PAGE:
Wednesday, March 1, 2017
IN MY OPINION (Column)
An Open Letter to Pepperdine University
Removing the Statue of Columbus Is Senseless
By THOMAS P. CACCIATORE
(The writer is a longstanding Pasadena attorney who is a past president of the Italian American Lawyers Association. Howard Zinn, to whom he refers, was a political science professor at Boston University, who died in 2010. His 1980 work, “A People’s History of the United States,” unfavorably depicted explorer Christopher Columbus.)
Dear Pepperdine University,
I was very disappointed to receive news that the university has succumbed to the pressure from protesters for the removal of the statue of Christopher Columbus at your fine university.
I was on the committee of the Quincentenary celebrating the 500th anniversary of Columbus’s voyage to the New World. We were aware of protests at that time over the same issues.
Columbus is remembered for many reasons, but primarily for the fact that he made the first meaningful connection between continental Europe and the Western Hemisphere, the old world and the New World, at least from a European perspective. If it wasn’t Columbus, certainly someone else would have done it.
But in fact, it was Columbus…and therefore he is worthy of honor and remembrance.
Yes, I know that earlier history books gloss over the inadvertent transmission of illnesses to people who had no immunities for such illnesses, and it is probably fair to say that illnesses and diseases were transferred from the indigenous people to the explorers who in turn brought those illnesses back to the European continent. Both are hard to know about but most likely true. It is well known that ships that come from Africa to the Americas and then to Asia (and vice versa) inadvertently bring mollusks and plants and animals that cause damage to other continents. None of this is intended, but it happens anyway.
As social scientists and particularly economists tell us today, the motivation of a person like Columbus was economic. He was looking for treasure. He was looking for opportunity. He was looking for gold. He was much like one attending the university (beyond the love of a broadening education) looking for opportunity, looking for future treasure, looking for a way to make it in the world.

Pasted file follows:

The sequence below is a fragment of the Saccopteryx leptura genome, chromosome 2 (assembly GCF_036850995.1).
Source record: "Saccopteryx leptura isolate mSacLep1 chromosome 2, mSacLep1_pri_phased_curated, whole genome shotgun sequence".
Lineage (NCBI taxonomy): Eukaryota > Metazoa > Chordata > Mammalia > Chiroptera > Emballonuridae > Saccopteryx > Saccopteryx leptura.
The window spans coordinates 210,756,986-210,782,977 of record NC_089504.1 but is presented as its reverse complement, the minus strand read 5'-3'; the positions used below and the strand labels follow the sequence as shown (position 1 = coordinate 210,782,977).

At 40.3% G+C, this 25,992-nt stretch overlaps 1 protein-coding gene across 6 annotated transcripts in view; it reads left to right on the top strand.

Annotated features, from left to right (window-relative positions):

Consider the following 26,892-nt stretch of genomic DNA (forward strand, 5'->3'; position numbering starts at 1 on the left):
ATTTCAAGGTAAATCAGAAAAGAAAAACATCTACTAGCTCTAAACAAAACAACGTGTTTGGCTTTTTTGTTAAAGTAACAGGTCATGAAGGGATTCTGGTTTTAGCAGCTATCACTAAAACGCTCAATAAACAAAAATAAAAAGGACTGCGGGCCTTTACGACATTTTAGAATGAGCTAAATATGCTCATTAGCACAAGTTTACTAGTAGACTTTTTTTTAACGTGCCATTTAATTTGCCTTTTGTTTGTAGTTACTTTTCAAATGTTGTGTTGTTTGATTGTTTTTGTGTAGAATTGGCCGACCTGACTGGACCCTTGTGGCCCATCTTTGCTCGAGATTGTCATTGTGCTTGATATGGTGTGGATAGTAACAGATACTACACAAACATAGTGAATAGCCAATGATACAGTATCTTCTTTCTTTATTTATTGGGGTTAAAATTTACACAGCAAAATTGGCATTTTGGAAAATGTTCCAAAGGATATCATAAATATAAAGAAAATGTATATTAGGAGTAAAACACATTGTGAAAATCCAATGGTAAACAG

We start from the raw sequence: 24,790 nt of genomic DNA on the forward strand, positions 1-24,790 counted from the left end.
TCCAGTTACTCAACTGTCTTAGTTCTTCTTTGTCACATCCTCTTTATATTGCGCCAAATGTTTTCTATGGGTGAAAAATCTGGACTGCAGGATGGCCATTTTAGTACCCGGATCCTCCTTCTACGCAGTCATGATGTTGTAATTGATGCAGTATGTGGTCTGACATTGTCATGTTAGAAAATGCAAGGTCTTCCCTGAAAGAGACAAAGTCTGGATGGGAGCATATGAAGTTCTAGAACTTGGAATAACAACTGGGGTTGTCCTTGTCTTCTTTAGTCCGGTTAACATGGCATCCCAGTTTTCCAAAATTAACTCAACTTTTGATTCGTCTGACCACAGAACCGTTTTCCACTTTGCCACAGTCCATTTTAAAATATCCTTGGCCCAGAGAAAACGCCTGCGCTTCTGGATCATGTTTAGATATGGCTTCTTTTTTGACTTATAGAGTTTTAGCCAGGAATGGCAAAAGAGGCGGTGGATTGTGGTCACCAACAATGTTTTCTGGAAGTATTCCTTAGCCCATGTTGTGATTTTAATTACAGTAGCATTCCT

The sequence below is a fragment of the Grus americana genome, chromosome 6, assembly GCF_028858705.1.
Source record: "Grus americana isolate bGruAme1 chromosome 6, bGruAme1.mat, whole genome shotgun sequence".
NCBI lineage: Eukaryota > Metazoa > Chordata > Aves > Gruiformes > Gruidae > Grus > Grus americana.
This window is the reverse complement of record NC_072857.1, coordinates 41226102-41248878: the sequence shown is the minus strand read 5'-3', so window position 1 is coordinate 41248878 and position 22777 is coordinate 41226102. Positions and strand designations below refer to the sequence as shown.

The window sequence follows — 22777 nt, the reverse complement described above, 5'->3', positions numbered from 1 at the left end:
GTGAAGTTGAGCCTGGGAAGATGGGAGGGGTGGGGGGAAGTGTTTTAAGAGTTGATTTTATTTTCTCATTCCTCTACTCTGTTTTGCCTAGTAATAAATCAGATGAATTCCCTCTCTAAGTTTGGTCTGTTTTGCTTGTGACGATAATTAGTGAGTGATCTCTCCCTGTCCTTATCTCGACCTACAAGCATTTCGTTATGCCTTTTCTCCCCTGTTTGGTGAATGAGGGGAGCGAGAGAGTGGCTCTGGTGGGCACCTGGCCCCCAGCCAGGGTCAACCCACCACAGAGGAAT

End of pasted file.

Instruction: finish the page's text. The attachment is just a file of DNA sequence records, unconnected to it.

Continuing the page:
And we also know that in the years that Columbus and other explorers from Europe arrived in the northern hemisphere, they discovered indigenous people committing unbelievable cruelties to other tribes of indigenous people. We know that Aztecs sacrificed young virgins by cutting their hearts out in temples, simply to appease the gods. Other cruelties abounded. Slavery among the tribes was well known. And women’s rights? Could we even imagine such a thing in those days? Such were the times. Not pretty, not sweet, not without hardship.
Howard Zinn and others would have us judge Columbus and other explorers by today’s standards.
Would Mr. Zinn have us judge the indigenous people by those same modern standards? I think not.
I knew the people who founded your law school, who have long since passed on. Edward DiLoreto, Judge Harry Shafer, Justice Vincent Dalsimer. I knew some of the people who contributed the statue of Columbus. I can assure you that they would be extremely disappointed by your “metro-modern” decision.
I encourage you and ask you to please show courage and reconsider your decision to remove the statue of Christopher Columbus on your campus. Christopher Columbus was no saint. He was a man of his times. Those times were not pretty, and tidy and sweet. Your students need to learn a broader lesson than the one Howard Zinn teaches. Your students need to learn that history must be put in perspective.
Your students need to learn that Woodrow Wilson was a great man in spite of certain racial feelings he had. I’ve been advised that currently at Princeton University there is a move afoot to remove the statue of Woodrow Wilson from the campus because he expressed negative racial stereotypes. Such were those times. It is certainly worth educating about. It is certainly worth talking about. But Woodrow Wilson had many great qualities.
Each of us has our flaws as well as our finer characteristics. I would suggest that students need to know that, and not get a distorted picture of the real world if they are to be competitive in it.
You are a university, not a day care center, not a kindergarten, and not a safe place for every prissy sensibility. Please act like a university.
For Pepperdine to reverse their decision now would create a national and powerful story of university courage in the face of political correctness.
Please show to the nation that you do have courage and can make a decision to stand up to shortsighted, and actually juvenile thinking. They are more than your customers. They are students and they need to learn even unpleasant lessons.
Copyright 2017, Metropolitan News Company